World Without End (Follett novel)

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World Without End
World Without End-Ken Follet Cover World Wide Edition 2007.jpg
Cover art of World Without End, UK edition (2007)
AuthorKen Follett
CountryUnited Kingdom
LanguageEnglish
GenreHistorical fiction
Published2007 (Penguin) (US edition)
Media typePrint (Hardback)
Pages1024 (Paperback, US edition)
ISBNISBN 0-525-95007-9 (Hardback, US edition)
Preceded byThe Pillars of the Earth
 
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World Without End
World Without End-Ken Follet Cover World Wide Edition 2007.jpg
Cover art of World Without End, UK edition (2007)
AuthorKen Follett
CountryUnited Kingdom
LanguageEnglish
GenreHistorical fiction
Published2007 (Penguin) (US edition)
Media typePrint (Hardback)
Pages1024 (Paperback, US edition)
ISBNISBN 0-525-95007-9 (Hardback, US edition)
Preceded byThe Pillars of the Earth

World Without End is a best-selling 2007 novel by Ken Follett and the sequel to 1989's The Pillars of the Earth.

World Without End takes place in the same fictional town as Pillars of the Earth—Kingsbridge—and features the descendants of some Pillars characters 157 years later.[1] The plot incorporates two major historical events, the start of the Hundred Years' War and the Black Death.[2] The author was inspired by real historical events relating to the Cathedral of Santa María in Vitoria-Gasteiz.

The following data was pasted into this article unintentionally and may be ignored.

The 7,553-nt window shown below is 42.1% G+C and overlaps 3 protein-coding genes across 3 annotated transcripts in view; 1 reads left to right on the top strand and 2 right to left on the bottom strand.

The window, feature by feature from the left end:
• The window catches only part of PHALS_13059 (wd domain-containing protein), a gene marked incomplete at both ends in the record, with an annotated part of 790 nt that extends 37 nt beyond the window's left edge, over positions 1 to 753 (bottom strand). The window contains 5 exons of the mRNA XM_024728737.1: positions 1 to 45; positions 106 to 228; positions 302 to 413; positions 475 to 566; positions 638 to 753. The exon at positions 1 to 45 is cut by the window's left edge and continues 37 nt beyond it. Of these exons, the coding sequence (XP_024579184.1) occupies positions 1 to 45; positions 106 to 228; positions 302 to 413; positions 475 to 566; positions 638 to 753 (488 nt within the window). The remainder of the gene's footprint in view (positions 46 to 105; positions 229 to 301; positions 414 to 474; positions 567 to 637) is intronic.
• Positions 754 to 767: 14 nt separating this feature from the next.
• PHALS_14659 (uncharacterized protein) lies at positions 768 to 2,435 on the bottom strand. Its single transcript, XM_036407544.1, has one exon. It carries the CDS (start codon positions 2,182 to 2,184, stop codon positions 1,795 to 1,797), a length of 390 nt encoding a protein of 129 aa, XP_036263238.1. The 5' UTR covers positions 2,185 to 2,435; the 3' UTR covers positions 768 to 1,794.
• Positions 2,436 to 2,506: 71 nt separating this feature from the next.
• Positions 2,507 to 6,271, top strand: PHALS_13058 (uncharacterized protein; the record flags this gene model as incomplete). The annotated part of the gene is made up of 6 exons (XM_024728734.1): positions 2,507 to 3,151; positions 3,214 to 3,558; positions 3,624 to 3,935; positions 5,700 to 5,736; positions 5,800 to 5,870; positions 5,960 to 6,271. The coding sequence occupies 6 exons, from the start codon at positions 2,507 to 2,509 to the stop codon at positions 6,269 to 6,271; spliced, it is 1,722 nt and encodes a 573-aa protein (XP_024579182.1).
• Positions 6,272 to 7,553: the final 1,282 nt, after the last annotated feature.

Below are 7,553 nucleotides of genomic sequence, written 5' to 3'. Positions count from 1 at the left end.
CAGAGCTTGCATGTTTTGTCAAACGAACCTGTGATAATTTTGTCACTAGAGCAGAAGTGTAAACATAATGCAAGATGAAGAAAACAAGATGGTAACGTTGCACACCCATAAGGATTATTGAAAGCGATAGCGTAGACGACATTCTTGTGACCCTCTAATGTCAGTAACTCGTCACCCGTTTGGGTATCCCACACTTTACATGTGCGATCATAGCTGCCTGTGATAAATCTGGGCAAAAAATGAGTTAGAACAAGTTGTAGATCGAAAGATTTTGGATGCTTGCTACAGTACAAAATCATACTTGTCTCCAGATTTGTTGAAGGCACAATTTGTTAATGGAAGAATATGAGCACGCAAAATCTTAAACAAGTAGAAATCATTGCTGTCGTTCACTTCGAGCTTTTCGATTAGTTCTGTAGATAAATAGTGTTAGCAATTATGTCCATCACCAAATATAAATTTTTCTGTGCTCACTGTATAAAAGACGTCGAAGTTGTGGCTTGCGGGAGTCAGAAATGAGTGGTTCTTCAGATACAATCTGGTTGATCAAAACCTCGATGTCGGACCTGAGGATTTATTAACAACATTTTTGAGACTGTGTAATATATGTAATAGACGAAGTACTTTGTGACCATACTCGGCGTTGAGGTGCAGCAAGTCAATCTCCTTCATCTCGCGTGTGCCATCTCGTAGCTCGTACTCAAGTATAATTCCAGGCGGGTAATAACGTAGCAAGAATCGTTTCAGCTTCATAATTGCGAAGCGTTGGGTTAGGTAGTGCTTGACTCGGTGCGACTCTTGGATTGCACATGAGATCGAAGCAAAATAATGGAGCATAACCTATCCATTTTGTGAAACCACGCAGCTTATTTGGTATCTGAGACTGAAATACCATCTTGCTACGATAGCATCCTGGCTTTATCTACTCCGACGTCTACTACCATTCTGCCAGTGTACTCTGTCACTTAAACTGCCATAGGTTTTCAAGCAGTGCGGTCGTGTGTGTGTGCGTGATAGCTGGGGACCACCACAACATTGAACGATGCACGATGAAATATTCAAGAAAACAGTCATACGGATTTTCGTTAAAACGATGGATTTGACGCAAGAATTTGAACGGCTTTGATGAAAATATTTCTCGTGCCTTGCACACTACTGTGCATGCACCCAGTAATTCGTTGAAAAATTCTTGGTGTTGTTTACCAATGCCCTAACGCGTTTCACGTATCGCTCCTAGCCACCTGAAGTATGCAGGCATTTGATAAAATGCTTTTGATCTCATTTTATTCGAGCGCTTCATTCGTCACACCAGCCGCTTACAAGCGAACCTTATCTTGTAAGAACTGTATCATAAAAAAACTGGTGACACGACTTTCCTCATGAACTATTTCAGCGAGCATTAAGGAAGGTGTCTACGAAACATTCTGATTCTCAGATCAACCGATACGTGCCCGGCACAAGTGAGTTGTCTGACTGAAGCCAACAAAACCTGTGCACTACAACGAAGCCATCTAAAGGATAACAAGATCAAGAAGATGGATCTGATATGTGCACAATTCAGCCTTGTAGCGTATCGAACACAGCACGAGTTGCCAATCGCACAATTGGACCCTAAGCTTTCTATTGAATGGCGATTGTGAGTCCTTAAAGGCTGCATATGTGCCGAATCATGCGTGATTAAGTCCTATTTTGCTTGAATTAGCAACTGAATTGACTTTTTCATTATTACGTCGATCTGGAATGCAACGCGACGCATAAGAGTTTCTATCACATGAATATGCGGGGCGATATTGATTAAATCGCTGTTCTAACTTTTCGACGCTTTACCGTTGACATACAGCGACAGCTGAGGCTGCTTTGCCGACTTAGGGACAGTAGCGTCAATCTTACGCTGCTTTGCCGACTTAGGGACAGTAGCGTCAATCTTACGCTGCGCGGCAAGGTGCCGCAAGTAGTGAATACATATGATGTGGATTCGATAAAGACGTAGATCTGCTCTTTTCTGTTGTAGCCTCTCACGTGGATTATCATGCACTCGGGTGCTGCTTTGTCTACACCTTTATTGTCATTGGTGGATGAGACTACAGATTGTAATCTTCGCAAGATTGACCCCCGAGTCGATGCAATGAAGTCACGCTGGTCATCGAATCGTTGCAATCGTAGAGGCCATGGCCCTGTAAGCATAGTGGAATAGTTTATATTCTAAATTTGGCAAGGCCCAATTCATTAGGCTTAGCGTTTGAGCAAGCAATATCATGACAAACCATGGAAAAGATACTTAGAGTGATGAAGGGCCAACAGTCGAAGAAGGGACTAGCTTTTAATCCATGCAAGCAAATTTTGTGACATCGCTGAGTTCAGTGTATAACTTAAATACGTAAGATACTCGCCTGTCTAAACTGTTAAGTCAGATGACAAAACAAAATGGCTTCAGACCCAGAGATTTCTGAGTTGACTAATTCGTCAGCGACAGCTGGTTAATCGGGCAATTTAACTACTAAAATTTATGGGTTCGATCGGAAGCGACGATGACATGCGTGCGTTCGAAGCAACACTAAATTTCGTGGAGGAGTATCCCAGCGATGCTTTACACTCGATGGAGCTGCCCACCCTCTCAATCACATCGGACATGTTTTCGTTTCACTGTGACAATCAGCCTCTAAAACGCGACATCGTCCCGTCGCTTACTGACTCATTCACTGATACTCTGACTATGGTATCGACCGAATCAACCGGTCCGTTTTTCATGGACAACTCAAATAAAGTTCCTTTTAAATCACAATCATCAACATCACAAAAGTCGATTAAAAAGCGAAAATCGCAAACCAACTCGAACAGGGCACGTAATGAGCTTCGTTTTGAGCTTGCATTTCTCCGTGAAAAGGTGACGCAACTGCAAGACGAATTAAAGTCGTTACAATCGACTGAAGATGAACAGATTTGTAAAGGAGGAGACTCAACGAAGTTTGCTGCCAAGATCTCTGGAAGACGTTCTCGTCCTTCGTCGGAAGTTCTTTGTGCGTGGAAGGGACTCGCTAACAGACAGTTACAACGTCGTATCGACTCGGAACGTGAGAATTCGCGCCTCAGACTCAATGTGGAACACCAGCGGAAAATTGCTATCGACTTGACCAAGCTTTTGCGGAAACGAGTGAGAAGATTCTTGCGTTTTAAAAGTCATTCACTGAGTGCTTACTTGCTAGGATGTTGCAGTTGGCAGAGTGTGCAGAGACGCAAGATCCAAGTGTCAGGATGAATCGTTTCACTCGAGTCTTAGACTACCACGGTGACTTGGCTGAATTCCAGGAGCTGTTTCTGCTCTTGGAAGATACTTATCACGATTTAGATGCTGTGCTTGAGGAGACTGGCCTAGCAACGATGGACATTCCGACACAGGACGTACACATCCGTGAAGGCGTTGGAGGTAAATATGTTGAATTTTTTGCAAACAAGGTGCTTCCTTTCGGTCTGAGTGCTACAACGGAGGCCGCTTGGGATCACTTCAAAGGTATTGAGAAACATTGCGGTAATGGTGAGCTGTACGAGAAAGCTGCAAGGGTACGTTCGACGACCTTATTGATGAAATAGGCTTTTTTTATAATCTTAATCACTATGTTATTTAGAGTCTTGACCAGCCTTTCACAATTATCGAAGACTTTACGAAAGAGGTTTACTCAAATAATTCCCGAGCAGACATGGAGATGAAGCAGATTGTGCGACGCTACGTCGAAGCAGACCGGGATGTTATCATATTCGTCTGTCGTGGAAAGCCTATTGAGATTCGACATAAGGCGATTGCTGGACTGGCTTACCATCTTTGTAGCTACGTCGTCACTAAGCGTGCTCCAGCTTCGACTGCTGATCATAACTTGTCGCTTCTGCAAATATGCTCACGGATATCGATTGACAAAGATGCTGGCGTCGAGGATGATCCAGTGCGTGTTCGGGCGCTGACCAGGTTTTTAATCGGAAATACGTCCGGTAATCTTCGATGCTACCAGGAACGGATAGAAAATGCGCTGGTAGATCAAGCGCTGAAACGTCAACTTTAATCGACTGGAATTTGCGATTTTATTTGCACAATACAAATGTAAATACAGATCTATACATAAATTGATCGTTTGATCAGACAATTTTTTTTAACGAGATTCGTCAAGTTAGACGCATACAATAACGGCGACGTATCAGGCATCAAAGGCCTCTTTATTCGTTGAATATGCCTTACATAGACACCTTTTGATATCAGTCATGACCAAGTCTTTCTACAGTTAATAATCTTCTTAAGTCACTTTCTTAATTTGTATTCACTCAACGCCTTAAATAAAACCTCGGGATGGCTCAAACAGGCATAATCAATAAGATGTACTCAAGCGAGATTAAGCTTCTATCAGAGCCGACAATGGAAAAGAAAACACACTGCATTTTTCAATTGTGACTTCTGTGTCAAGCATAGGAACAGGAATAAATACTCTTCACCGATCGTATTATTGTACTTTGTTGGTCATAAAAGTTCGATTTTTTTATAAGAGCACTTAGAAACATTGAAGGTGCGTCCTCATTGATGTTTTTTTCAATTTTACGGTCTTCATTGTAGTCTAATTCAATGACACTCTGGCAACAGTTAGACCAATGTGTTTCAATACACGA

A television miniseries based on the novel aired worldwide in 2012. It premiered on Showcase in Canada on 4 September 2012; in the United States on Reelz Channel on 17 October 2012; on Channel 4 in the UK on 22 December, and on Star Movies in the Philippines in January 2013. The eight-part television event miniseries stars Cynthia Nixon, Miranda Richardson, Peter Firth, Ben Chaplin, Charlotte Riley, Sarah Gadon and Tom Weston-Jones. It was directed by Michael Caton-Jones who also directed the historical epic Rob Roy.

Plot summary[edit]